Bringing computation to the climate challenge
Anthropogenic climate change will reshape our world, but we lack sufficiently accurate and useful projections of how. The goal of this grand challenge is to provide accurate and actionable scientific information to decision-makers to inform the most effective mitigation and adaptation strategies. We envision a novel platform that leapfrogs existing climate decision support tools by leveraging advances in computational and data sciences to improve the accuracy of climate models, quantify their uncertainty, and addresses the trade-off between performance and computation time with attention to industry and government stakeholder needs. First, we will develop a digital twin of the Earth that harnesses more data than ever before to reduce and quantify uncertainties in climate projections. To serve the needs of stakeholders, we will develop emulators of the digital twin tailored to maintain the highest possible accuracy in predicting specific variables, like droughts, floods, or heat waves, while still being easy and fast to run.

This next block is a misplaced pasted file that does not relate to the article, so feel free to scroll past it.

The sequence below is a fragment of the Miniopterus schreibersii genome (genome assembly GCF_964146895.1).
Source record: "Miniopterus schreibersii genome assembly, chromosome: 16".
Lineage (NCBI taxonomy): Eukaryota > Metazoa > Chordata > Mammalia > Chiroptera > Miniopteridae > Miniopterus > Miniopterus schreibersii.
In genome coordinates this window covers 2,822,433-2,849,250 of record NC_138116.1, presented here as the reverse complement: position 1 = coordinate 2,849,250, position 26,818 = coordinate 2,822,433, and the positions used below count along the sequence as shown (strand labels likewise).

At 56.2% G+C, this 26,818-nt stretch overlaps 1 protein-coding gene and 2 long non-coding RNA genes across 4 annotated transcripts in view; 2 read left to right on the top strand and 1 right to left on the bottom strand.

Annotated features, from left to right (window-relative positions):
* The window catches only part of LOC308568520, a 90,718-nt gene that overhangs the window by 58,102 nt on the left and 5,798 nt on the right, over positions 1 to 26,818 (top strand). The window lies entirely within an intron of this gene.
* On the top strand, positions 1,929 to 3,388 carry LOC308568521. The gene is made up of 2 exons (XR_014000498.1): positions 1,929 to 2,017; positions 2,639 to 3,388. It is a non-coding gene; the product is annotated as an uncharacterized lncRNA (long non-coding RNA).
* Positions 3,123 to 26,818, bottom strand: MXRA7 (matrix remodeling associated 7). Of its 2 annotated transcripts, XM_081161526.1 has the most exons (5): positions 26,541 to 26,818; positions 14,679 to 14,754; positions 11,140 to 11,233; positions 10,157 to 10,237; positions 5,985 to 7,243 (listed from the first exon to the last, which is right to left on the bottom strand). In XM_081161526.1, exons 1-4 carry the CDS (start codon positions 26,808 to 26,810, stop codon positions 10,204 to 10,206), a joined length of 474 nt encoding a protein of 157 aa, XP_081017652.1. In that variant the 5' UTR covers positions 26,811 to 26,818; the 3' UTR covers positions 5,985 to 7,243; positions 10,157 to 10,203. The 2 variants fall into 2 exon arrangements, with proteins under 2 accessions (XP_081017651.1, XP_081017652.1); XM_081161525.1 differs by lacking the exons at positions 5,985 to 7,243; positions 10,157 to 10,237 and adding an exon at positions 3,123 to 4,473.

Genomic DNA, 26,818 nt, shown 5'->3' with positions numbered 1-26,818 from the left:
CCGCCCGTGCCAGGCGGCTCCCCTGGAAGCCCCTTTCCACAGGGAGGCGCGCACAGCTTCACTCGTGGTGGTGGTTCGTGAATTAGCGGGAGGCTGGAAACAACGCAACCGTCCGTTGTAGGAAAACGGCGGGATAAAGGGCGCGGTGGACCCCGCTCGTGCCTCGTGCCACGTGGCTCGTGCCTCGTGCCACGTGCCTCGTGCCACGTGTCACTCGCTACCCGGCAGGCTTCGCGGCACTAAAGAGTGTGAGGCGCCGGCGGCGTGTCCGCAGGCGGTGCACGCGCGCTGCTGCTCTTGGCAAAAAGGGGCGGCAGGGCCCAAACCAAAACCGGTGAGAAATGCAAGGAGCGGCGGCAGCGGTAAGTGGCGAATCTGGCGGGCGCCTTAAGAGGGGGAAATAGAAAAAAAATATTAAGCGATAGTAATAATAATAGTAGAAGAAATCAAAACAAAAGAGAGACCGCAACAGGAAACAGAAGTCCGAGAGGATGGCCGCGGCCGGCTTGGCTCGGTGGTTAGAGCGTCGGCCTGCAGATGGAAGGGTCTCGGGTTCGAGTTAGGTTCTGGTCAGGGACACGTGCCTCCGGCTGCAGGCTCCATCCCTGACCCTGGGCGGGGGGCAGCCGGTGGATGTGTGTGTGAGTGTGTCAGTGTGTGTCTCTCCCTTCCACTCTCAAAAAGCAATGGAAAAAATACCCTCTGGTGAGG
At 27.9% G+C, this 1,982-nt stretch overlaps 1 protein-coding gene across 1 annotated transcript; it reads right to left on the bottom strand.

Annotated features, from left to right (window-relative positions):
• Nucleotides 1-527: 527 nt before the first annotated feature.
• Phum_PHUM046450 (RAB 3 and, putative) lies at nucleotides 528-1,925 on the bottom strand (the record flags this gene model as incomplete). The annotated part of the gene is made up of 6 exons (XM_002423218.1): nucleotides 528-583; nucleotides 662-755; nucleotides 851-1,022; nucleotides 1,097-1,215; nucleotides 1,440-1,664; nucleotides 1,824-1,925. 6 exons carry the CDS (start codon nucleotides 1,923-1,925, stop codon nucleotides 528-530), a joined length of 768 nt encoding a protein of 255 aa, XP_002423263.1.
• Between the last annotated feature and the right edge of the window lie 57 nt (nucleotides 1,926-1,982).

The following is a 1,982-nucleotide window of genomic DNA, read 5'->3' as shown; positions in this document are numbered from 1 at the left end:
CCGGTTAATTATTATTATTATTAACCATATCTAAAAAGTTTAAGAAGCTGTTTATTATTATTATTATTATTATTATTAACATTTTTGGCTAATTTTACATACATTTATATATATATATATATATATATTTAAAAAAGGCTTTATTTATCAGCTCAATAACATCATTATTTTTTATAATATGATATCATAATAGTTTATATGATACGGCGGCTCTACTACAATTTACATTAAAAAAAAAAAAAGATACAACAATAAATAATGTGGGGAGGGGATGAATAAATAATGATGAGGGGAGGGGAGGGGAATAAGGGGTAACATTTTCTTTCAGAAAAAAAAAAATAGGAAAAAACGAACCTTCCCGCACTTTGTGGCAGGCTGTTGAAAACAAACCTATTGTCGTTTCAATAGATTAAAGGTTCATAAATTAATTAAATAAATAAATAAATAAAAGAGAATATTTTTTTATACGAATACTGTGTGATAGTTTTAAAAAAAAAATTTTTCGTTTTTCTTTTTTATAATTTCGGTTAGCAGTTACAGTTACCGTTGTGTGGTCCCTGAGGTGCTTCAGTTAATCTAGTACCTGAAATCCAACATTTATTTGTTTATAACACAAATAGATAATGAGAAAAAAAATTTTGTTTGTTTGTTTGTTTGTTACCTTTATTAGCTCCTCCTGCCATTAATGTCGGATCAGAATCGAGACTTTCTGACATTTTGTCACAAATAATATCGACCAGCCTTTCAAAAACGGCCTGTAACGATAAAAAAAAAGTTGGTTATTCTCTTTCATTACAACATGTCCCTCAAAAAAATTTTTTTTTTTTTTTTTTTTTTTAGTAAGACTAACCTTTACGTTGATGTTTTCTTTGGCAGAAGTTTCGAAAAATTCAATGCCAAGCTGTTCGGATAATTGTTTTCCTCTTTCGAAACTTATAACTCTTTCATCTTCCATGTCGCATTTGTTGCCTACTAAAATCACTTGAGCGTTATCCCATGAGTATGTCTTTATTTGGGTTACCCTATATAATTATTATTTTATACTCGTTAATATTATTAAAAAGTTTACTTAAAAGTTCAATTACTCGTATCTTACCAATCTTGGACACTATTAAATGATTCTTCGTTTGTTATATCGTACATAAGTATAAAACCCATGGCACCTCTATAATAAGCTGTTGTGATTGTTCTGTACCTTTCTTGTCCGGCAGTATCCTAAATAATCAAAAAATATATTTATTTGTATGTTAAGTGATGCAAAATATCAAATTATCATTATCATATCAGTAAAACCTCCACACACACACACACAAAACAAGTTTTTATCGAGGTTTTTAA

Raffaele Ferrari is the Cecil and Ida Green Professor of Oceanography in the Department of Earth, Atmospheric and Planetary Sciences, and director of the Program in Atmospheres, Oceans, and Climate. He studies the circulation of the ocean, its impact on past and present climates, and its role in shaping biological productivity.
Noelle Eckley Selin
Noelle Eckley Selin is a professor with a joint appointment in the Institute for Data, Systems, and Society and the Department of Earth, Atmospheric and Planetary Sciences. She also serves as director of the Technology and Policy Program. Her research uses atmospheric chemistry modeling to inform decision-making on air pollution, climate change, and hazardous substances.